Evolving cyber governance in the US

Evolving cyber governance in the US

Today, the US Cybersecurity and Infrastructure Security Agency (CISA) released its report on the Vulnerability Disclosure Policy program, indicating that it had received 1,330 “valid” vulnerabilities, of which more than 20% were “critical” or “severe.” This suggests that despite the upswing in cybersecurity efforts over the last few years, many entities remain seriously vulnerable. To CISA’s credit, the program has helped successfully address a broad majority of these threats. But serious issues remain, especially in the area of overall cyber governance, which offers deeper resilience to such vulnerabilities. Cities have no defined cybersecurity access policy. Organizations lack defined inventory and processes for their networked environment. Government entities fail to maintain cyber hygiene while communicating with large groups of constituents.

Cybersecurity standards and frameworks have become part of the lexicon for global technology and operations leadership since the first release of the NIST Cyber Security Framework (CSF) in 2014. Why do the same errors and oversights continue to lead to unfettered access, sweeping malware, and crippling cyber events?

As innovation-focused and tech-based societies, we have strived for technological solutions to replace outdated systems and curtail human error. These failings are the underpinning of enterprise risk, which is exploited by cyber threat actors. To counter this threat, senior leadership must support the development of cybersecurity strategies, plans, and operations to transform organizations and build resilience.

As the last decade has shown, the development of cybersecurity governance has been an ad hoc process with underwhelming support in organizations, categorized as just another item on the compliance checklist. However, failure to understand their own environments in a formal, proactive manner has led to limited cyber awareness for many organizations. This level of proactivity is considered minimal, which is classified as Tier 1. The subsequent Tier 2 has benchmarked much greater activity on parts of organizations, allowing organizational management to be responsive to events as they happen.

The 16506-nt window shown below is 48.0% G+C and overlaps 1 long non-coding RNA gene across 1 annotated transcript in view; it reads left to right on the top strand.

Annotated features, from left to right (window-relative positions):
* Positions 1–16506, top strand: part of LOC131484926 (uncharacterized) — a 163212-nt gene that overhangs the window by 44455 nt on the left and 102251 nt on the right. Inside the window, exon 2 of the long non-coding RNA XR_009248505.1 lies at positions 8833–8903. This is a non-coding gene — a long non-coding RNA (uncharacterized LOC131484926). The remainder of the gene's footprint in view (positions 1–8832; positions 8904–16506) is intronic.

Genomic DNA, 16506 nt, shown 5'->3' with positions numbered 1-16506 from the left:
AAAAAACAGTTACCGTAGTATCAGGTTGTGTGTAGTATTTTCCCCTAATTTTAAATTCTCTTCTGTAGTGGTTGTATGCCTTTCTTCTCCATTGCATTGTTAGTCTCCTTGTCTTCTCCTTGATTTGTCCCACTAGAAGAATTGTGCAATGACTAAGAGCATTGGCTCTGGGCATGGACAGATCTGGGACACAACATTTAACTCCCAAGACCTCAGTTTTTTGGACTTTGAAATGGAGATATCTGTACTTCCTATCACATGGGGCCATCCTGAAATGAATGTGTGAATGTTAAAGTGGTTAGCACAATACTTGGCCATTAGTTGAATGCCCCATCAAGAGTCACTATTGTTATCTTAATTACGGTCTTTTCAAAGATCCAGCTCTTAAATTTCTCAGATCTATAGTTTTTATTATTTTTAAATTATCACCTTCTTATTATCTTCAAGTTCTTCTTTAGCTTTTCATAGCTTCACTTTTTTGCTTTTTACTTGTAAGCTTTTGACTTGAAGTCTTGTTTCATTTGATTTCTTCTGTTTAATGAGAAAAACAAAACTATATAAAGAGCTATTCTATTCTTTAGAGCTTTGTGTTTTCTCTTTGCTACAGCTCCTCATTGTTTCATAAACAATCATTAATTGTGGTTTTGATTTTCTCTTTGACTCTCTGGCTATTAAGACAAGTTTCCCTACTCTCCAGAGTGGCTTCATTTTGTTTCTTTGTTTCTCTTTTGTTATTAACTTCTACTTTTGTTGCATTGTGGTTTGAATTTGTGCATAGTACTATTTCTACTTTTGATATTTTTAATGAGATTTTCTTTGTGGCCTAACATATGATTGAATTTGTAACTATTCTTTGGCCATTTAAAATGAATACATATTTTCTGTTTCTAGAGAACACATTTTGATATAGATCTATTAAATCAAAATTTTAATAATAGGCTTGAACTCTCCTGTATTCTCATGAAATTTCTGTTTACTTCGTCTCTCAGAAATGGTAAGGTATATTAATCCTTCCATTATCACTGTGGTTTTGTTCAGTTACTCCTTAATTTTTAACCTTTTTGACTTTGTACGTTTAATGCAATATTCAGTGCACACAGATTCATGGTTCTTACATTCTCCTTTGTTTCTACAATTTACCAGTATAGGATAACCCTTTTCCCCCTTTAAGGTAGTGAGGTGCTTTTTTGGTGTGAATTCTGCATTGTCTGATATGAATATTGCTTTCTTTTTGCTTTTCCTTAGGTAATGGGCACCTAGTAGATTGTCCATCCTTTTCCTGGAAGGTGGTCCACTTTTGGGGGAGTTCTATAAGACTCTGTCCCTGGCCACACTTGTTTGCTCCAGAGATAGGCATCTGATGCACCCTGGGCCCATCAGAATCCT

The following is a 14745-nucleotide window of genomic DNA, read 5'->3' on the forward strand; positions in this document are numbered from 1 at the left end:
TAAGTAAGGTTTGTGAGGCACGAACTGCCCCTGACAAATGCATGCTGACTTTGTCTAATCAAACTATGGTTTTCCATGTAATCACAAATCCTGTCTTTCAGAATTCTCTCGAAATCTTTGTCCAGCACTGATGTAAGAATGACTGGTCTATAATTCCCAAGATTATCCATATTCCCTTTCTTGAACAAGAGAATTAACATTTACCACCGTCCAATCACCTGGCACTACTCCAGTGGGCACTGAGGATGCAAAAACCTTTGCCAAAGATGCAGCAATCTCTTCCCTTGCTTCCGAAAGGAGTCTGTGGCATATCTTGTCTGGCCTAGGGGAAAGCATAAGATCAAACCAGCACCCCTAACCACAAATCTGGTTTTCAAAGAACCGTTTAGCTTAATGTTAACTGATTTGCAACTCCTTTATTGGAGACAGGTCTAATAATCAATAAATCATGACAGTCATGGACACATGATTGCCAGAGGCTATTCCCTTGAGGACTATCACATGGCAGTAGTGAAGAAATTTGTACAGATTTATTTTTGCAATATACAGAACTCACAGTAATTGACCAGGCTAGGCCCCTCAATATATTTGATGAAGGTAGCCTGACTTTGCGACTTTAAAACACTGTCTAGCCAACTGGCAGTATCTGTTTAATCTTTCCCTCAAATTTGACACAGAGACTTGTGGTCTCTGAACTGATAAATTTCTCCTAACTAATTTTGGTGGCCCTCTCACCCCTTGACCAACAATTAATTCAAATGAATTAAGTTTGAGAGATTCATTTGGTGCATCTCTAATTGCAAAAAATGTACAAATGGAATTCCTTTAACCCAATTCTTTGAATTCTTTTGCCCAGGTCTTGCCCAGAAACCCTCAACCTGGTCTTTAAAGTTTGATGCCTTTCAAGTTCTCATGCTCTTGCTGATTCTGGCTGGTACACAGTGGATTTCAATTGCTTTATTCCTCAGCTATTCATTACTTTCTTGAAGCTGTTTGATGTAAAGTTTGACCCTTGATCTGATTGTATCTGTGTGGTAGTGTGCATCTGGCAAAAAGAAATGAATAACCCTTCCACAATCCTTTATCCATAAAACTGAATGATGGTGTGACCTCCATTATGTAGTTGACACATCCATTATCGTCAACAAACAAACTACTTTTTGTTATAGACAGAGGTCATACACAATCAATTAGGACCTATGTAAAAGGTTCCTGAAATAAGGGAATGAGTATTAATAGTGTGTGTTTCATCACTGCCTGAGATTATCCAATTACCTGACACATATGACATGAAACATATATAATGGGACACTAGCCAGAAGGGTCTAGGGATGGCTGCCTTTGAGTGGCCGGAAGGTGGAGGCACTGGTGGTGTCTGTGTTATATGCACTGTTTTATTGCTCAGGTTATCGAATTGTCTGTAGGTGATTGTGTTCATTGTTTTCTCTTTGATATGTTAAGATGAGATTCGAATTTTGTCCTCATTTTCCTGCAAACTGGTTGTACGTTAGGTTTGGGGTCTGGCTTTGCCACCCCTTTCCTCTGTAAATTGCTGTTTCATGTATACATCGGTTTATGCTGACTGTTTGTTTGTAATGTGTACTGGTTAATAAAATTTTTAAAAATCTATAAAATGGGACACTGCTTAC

NIST and global regulators have identified that organizations with cybersecurity programs continuously at Tier 1 and Tier 2 levels remain vulnerable, lack the full capability to respond and recover, and create vulnerability in the cyber ecosystem. To push these organizations forward while also changing the paradigm from compliance to best practice, NIST will release the second iteration of the CSF, including governance as a sixth pillar. This is scheduled for publication in early 2024.

Through the recognition of the need for defined cybersecurity policies that support repeatable processes, improvements based on lessons learned, and analytics-driven insights, the newest pillar seeks to categorize organizational policy and defined processes as essential. Defined policies and processes enable organizations to identify, protect, detect, respond, and recover in an effective and efficient manner, propelling organizations upward to having Tier 3 cyber capability.

Allowing self-governance enables greater autonomy, shifting the conversation from a minimum standard for technology assessments to pushing organizations to be knowledgeable and quick to respond. But this is not enough. As the NIST CSF has become a baseline for several countries and regulatory bodies worldwide, the newest pillar will push organizations to continue focused improvements to meet a true cybersecurity baseline. Moreover, the development and consistency of written policies will drive a more comprehensive review, lowering tolerance of minimal cybersecurity practices employed by third- and fourth-party vendors.

The impact of the newest pillar will be assessed over the years to come, but imagine if our organizations baselined their cybersecurity efforts through good governance. Our ability to identify, protect, detect, respond, and recover from cyber events would not have led to the sweeping malware and ransomware events of the last five years that have crippled cities, corporations, and governments for days to months. Better cyber governance is something every organization and public sector entity should be doing to ensure the next five years are not a repeat of the last.

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